جمعه بیست و سوم جولای 1943کتاب: آن فرانک: خاطرات یک دختر جوان / فصل 28
جمعه بیست و سوم جولای 1943
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FRIDAY, JULY 23, 1943
Bep is currently able to get hold of notebooks, especially journals and ledgers, useful for my bookkeeping sister! Other kinds are for sale as well, but don’t ask what they’re like or how long they’ll last. At the moment \ they’re all labeled “No Coupons Needed!” Like everything else you can purchase without ration stamps, they’re i totally worthless. They consist of twelve sheets of gray I paper with narrow lines that slant across the page.
Margot is thinking about taking a course in calligraphy; I’ve advised her to go ahead and do it. Mother won’t let me because of my eyes, but I think that’s silly. Whether I do I that or something else, it all comes down to the same I thing. Since you’ve never been through a war, Kitty, and since you know very little about life in hiding, in spite of my letters, let me tell you, just for fun, what we each want to do first when we’re able to go outside again.
Margot and Mr. van Daan wish, above all else, to have a hot bath, filled to the brim, which they can lie in for more than half an hour. Mrs. van Daan would like a cake, Dussel can think of nothing but seeing his Charlotte, and Mother is dying for a cup of real coffee. Father would like to visit Mr. Voskuijl, Peter would go downtown, and as for me, I’d be so overjoyed I wouldn’t know where to begin.
Most of all I long to have a home of our own, to be able to move around freely and have someone help me with my homework again, at last. In other words, to go back to school!
Bep has offered to get us some fruit, at so-called bargain prices: grapes 2.50 guilders a pound, gooseberries 70 cents a pound, one peach 50 cents, melons 75 cents a pound. No wonder the papers write every evening in big, fat letters: “Keep Prices Down!”
MONDAY, JULY 26, 1943
Yesterday was a very tumultuous day, and we’re still all wound up. Actually, you may wonder if there’s ever a day that passes without some kind of excitement.
The first warning siren went off in the morning while we were at breakfast, but we paid no attention, because it only meant that the planes were crossing the coast. I had a terrible headache, so I lay down for an hour after breakfast and then went to the office at around two.
At two-thirty Margot had finished her office work and was just gathering her things together when the sirens began wailing again. So she and I trooped back upstairs. None too soon, it seems, for less than five minutes later the guns were booming so loudly that we went and stood in the hall. The house shook and the bombs kept falling. I was clutching my “escape bag,” more because I wanted to have something to hold on to than because I wanted to run away. I know we can’t leave here, but if we had to, being seen on the streets would be just as dangerous as getting caught in an air raid.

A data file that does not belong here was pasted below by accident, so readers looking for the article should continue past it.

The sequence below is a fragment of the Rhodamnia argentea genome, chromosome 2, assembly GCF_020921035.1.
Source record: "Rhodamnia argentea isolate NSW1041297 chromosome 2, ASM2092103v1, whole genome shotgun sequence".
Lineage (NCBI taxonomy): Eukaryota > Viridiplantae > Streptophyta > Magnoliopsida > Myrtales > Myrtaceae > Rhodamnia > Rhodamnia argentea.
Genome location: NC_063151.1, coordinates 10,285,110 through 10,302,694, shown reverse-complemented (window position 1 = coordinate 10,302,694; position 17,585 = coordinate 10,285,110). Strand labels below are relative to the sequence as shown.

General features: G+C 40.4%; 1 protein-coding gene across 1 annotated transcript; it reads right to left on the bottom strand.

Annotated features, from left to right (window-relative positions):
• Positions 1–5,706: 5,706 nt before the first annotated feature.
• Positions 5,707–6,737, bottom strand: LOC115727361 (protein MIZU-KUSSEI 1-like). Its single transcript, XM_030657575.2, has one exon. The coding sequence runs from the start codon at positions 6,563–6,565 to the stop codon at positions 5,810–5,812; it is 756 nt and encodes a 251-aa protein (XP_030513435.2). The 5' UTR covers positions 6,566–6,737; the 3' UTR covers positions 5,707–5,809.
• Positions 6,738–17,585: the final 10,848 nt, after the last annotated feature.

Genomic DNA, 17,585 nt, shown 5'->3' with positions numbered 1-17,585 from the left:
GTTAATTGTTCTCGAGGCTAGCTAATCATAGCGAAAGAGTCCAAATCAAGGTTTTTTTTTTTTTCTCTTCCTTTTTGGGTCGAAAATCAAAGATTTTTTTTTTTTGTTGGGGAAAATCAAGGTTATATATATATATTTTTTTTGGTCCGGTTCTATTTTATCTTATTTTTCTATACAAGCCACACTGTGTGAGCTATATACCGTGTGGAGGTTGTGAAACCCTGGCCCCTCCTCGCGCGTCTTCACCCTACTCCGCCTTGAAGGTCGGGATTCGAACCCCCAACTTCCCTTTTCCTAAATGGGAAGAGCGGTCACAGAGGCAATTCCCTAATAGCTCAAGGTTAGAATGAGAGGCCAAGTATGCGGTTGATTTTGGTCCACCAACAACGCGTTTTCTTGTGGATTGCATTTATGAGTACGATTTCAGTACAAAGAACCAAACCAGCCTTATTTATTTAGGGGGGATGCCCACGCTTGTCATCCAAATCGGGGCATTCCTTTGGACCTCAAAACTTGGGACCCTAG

After half an hour the drone of engines faded and the house began to hum with activity again. Peter emerged from his lookout post in the front attic, Dussel remained in the front office, Mrs. van D. felt safest in the private office, Mr. van Daan had been watching from the loft, and those of us on the landing spread out to watch the columns of smoke rising from the harbor. Before long the smell of fire was everywhere, and outside it looked as if the city were enveloped in a thick fog.
A big fire like that is not a pleasant sight, but fortunately for us it was all over, and we went baCk to our various chores. Just as we were starting dinner: another air-raid alarm. The food was good, but I lost my appetite the moment I heard the siren. Nothing happened, however, and forty-five minutes later the all clear was sounded.
After the dishes had been washed: another air-raid warning, gunfire and swarms of planes. “Oh, gosh, twice in one day,” we thought, “that’s twice in one day,” we thought, “that’s twice too many.” Little good that did us, because once agai the bombs rained down, this time on the others of the city. According to British reports, Schiphol Airport was bombed. The planes dived and climbed, the air was abuzz with the drone of engines. It was very scary, and the whole time I kept thinking, “Here it comes, this is it.”
I can assure you that when I went to bed at nine, my legs were still shaking. At the stroke of midnight I woke up again: more planes! Dussel was undressing, but I took no notice and leapt up, wide awake, at the sound of the first shot. I stayed in Father’s bed until one, in my own bed until one-thirty, and was back in Father’s bed at two. But the planes kept on coming. At last they stopped firing and I was able to go back “home” again. I finally fell asleep at half past two.
Seven o’clock. I awoke with a start and sat up in bed. Mr. van Daan was with Father. My first thought was: burglars. “Everything,” I heard Mr. van Daan say, and I thought everything had been stolen. But no, this time it was wonderful news, the best we’ve had in months, maybe even since the war began.
Mussolini has resigned and the King of Italy has taken over the government. We jumped for joy. After the awful events of yesterday, finally something good happens and brings us. . . hope! Hope for an end to the war, hope for peace. Mr. Kugler dropped by and told us that the Fokker aircraft factory had been hit hard. Meanwhile, there was another air-raid alarm this morning, with planes flying over, and another warning siren.
I’ve had it up to here with alarms. I’ve hardly slept, and the last thing I want to do is work. But now the suspense about Italy and the hope that the war will be over by the end of the year are keeping us awake. .
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